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Thursday, January 12, 2012

Esther Pohl and the Portland Woman's Club Campaign Committee Surprise Many Oregonians

In the last blog I noted that the Portland Woman's Club as an organization resolved to support woman suffrage in Oregon for the first time in January 1912. Esther Pohl, her friend and colleague Sarah Evans, and other members had been suffrage supporters for years and now other club members were catching up. In her Women's Club column Evans noted that "it has been a matter of some surprise, particularly to clubwomen outside of the city, that the Portland Woman's Club should have endorsed the suffrage amendment."

Other sources tell us more about the surprise. The Portland Evening Telegram reported that the suffrage resolutions "were sprung as a surprise at the close of the business session" of the club. Grace Watt Ross read the resolutions and "hardly had Mrs. Ross finished reading when Mrs. Sarah Evans moved the adoption of the resolutions, a second was quickly made in another part of the house the question put and passed with not more than three or four faint voices opposing."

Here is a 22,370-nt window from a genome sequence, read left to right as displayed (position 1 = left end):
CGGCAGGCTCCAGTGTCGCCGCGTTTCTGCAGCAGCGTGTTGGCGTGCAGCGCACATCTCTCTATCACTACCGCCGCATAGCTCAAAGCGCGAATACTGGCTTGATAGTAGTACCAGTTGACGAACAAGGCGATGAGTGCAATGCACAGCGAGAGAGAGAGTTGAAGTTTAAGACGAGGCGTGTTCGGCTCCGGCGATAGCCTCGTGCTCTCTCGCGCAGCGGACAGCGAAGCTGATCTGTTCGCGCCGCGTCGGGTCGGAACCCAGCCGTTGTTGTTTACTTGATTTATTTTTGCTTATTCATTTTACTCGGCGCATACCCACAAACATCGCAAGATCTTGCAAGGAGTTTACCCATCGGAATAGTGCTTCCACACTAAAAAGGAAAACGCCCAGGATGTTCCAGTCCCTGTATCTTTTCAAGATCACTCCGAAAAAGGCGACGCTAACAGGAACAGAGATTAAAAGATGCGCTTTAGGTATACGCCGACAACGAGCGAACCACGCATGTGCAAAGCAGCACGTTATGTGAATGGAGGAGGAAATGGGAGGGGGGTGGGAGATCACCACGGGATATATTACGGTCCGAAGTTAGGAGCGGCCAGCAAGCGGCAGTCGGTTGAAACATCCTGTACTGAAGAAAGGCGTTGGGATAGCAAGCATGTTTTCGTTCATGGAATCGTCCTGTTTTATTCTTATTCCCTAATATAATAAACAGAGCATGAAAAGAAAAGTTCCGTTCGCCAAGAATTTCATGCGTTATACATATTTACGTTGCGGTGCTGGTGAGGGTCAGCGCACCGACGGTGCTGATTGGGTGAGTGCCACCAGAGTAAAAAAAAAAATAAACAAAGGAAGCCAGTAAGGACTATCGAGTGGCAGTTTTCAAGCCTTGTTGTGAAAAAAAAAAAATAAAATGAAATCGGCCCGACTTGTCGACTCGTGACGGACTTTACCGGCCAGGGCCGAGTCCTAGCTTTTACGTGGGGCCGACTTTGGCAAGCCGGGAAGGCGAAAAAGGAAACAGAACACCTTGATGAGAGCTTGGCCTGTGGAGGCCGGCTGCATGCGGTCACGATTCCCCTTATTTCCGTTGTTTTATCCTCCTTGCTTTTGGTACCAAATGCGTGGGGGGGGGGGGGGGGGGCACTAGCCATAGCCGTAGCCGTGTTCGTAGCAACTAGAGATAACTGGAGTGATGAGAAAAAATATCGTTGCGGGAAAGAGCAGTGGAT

"Before the close of the session" club president Dora Espy Wilson named members for a special campaign committee. They were Esther Pohl, Grace Watt Ross, Elizabeth Eggert and Sarah Evans as chair. The wonderful Historical Collections & Archives at Oregon Health & Science University has digitized a splendid image of Pohl, Eggert and Ross canvassing for suffrage at a later date in the campaign.

"Woman's Club Votes for Equal Suffrage," Portland Equal Telegram, January 13, 1912, 8.
Esther Pohl and Sarah Evans apparently headed an "inside coup" that led to the surprise. Since the 1906 campaign many suffragists had been in conflict with first generation leader Abigail Scott Duniway. Pohl, Evans and their colleagues in the women's club had planned this series of events to create a separate woman's club campaign committee outside of Duniway's Oregon Equal Suffrage League and away from her leadership.

Duniway was not pleased. In a January 29, 1912 letter to Evans (in the private collection of Amy Khedouri), Duniway wrote "Sorry you thought it necessary to side-track the wheel-horse and leader of the cause. But all is well that ends well . . . You couldn't have planned the Club movement better if you had told me yourself. But I cannot yet see what you expected to gain by secrecy. I quite agree with you that it is well to withhold that matter of History till after election."

Next -- why did Esther Pohl send a copy of Duniway's letter to Anna Howard Shaw president of the National American Woman Suffrage Association?